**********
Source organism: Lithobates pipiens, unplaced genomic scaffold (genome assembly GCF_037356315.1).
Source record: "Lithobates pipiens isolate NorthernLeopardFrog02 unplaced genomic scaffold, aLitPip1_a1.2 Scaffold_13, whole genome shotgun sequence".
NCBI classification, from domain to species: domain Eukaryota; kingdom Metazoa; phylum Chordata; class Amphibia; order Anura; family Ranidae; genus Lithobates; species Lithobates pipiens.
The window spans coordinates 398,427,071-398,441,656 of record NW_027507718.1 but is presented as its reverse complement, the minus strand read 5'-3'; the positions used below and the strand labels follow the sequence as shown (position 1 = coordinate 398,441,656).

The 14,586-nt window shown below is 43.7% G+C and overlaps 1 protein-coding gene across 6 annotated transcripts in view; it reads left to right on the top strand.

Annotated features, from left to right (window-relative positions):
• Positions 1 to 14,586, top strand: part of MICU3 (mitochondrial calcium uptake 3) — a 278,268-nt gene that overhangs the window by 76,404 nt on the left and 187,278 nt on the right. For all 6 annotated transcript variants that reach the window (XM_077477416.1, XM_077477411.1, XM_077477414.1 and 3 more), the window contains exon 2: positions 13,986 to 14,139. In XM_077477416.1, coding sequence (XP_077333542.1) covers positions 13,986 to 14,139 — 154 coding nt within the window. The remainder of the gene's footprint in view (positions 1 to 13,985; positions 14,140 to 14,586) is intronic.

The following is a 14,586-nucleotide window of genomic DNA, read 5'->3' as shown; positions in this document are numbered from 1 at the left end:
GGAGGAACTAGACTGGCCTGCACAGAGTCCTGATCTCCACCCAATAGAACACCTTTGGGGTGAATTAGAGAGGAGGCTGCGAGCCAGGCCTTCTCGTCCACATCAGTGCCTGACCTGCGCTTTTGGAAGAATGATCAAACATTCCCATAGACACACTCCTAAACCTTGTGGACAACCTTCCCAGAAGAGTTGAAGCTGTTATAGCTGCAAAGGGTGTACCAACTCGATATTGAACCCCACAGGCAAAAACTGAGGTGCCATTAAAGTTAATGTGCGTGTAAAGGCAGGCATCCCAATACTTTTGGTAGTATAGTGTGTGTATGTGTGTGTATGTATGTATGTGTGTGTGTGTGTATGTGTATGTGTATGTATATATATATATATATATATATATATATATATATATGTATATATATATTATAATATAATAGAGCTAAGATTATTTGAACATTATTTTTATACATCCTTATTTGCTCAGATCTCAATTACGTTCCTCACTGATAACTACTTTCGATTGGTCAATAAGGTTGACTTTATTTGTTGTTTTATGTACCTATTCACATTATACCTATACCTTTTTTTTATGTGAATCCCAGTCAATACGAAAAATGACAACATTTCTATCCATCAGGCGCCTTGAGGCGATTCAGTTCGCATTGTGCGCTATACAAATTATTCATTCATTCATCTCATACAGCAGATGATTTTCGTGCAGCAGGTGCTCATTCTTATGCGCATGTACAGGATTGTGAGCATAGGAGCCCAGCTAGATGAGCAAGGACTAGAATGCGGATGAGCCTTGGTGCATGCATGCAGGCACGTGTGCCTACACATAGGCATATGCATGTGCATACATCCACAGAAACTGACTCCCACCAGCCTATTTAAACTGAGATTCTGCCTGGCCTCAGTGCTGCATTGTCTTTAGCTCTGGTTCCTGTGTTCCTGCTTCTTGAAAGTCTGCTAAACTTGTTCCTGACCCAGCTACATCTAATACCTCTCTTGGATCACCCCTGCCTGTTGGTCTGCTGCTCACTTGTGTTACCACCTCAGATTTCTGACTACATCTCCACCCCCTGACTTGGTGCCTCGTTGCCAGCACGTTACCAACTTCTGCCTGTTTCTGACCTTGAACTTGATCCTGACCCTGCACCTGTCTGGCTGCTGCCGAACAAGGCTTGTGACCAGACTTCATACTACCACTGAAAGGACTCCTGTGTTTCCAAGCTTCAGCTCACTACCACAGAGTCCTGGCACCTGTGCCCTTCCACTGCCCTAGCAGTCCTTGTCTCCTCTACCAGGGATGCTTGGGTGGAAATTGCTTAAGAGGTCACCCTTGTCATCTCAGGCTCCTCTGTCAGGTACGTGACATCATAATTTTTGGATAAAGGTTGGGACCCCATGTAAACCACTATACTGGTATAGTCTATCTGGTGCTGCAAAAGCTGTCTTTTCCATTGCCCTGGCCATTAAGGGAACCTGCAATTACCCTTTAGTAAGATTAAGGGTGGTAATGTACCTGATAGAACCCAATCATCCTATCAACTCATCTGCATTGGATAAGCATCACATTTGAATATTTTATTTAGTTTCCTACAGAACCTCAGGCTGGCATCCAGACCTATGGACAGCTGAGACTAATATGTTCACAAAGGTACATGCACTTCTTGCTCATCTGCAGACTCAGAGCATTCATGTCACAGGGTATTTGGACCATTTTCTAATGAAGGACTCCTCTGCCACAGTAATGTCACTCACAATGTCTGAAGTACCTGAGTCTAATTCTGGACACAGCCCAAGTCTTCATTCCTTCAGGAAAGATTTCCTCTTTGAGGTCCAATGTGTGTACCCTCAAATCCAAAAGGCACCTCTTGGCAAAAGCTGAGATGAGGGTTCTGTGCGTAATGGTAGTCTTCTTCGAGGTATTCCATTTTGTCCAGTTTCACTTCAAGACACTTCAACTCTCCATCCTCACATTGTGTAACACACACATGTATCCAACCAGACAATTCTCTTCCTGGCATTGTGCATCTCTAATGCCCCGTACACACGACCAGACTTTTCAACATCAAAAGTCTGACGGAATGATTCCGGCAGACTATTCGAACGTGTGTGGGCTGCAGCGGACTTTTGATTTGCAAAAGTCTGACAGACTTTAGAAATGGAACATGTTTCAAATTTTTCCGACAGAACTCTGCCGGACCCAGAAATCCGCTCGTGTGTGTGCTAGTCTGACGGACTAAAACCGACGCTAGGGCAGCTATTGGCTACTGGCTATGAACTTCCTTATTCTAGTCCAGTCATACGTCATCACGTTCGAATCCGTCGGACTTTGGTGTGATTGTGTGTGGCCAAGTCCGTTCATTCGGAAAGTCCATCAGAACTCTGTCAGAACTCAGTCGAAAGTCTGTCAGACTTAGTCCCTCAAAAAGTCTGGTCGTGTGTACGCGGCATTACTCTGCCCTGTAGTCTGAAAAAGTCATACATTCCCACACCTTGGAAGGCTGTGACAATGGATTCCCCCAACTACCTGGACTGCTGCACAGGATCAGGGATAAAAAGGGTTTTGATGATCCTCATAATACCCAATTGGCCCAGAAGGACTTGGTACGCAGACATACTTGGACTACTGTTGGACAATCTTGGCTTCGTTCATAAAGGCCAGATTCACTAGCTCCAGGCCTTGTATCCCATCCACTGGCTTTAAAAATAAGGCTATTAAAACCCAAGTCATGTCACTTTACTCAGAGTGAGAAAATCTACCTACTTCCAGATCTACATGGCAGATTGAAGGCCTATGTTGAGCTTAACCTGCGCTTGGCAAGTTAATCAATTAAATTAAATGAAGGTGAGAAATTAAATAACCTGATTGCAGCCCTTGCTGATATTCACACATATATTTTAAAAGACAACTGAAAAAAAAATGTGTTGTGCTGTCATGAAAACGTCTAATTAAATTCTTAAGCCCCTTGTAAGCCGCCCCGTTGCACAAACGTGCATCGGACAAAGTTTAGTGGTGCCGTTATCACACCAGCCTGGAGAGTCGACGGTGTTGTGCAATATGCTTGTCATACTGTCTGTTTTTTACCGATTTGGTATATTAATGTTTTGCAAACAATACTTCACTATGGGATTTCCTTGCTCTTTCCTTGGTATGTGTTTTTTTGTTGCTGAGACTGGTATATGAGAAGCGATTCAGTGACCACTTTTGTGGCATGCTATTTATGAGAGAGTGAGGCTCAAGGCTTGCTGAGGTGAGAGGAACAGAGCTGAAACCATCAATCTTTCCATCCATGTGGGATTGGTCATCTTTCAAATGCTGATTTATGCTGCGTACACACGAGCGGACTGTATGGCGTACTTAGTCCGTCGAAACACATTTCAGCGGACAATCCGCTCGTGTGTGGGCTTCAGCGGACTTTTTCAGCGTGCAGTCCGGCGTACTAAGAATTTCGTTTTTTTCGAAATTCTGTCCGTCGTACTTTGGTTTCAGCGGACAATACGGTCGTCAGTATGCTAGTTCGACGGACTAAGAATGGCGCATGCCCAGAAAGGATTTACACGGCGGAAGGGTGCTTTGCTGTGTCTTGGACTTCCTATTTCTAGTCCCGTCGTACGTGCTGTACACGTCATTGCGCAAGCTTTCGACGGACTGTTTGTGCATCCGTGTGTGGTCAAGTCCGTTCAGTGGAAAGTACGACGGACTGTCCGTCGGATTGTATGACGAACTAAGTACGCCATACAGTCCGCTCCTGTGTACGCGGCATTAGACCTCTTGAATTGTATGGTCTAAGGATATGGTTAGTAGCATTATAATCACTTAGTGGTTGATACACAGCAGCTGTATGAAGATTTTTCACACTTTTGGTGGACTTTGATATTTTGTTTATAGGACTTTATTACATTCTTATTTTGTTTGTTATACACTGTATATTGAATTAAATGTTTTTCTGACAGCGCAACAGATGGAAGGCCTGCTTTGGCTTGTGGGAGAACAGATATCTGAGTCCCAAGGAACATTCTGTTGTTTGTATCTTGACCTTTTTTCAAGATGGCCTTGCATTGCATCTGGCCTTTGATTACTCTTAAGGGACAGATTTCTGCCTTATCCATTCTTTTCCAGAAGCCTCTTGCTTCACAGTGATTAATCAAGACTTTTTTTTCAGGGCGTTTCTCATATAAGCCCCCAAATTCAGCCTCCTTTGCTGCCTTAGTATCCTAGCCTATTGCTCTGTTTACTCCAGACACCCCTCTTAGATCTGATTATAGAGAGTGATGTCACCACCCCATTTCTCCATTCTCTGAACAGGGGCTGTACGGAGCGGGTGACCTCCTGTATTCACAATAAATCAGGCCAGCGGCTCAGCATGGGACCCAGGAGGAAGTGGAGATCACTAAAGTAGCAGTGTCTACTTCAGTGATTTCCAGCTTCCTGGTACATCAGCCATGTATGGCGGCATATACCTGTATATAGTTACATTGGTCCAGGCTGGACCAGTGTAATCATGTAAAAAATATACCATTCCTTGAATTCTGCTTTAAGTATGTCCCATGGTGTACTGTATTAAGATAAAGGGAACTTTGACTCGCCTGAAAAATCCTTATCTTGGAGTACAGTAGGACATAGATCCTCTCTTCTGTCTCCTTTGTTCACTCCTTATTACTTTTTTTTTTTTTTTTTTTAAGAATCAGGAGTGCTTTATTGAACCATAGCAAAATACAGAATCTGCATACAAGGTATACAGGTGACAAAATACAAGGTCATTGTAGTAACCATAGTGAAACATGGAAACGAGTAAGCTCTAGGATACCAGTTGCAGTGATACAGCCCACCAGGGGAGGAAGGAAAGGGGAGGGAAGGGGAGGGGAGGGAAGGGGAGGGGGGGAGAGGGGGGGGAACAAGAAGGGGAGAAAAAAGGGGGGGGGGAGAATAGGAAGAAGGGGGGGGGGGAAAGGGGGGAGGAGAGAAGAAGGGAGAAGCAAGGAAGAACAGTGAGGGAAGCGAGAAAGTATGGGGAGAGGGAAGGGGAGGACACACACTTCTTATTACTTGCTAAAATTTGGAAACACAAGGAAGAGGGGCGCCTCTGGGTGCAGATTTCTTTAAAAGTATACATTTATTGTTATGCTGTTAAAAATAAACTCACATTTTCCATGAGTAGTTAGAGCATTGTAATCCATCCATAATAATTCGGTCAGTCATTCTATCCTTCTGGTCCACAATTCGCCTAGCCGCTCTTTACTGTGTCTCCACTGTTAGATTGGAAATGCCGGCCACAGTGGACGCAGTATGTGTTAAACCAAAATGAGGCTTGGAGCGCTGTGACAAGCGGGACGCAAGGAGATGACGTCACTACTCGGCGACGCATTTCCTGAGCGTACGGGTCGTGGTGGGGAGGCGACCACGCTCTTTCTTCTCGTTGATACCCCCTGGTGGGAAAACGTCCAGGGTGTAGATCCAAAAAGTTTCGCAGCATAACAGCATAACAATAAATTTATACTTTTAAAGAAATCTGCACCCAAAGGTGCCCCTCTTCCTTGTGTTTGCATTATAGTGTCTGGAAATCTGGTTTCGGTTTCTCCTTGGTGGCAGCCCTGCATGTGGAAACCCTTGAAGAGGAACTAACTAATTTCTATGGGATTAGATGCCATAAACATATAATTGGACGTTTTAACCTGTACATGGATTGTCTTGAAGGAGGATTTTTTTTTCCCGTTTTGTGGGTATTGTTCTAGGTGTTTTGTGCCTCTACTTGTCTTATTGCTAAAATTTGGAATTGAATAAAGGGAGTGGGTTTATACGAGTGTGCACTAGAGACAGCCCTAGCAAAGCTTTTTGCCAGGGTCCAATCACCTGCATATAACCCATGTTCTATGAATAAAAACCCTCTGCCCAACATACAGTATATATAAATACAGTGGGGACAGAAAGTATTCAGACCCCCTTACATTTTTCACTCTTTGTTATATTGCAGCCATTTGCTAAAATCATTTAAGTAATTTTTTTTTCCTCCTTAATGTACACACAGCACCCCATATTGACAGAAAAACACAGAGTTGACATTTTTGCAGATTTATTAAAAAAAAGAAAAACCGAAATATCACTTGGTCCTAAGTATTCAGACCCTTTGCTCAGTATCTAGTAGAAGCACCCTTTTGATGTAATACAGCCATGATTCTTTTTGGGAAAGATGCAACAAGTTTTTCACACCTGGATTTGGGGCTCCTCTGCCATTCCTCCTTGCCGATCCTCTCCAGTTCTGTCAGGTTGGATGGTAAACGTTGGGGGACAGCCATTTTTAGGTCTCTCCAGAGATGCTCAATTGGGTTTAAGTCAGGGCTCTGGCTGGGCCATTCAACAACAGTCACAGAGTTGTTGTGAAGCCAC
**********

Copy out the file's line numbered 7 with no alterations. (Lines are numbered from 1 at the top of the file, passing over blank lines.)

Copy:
• Positions 1 to 14,586, top strand: part of MICU3 (mitochondrial calcium uptake 3) — a 278,268-nt gene that overhangs the window by 76,404 nt on the left and 187,278 nt on the right. For all 6 annotated transcript variants that reach the window (XM_077477416.1, XM_077477411.1, XM_077477414.1 and 3 more), the window contains exon 2: positions 13,986 to 14,139. In XM_077477416.1, coding sequence (XP_077333542.1) covers positions 13,986 to 14,139 — 154 coding nt within the window. The remainder of the gene's footprint in view (positions 1 to 13,985; positions 14,140 to 14,586) is intronic.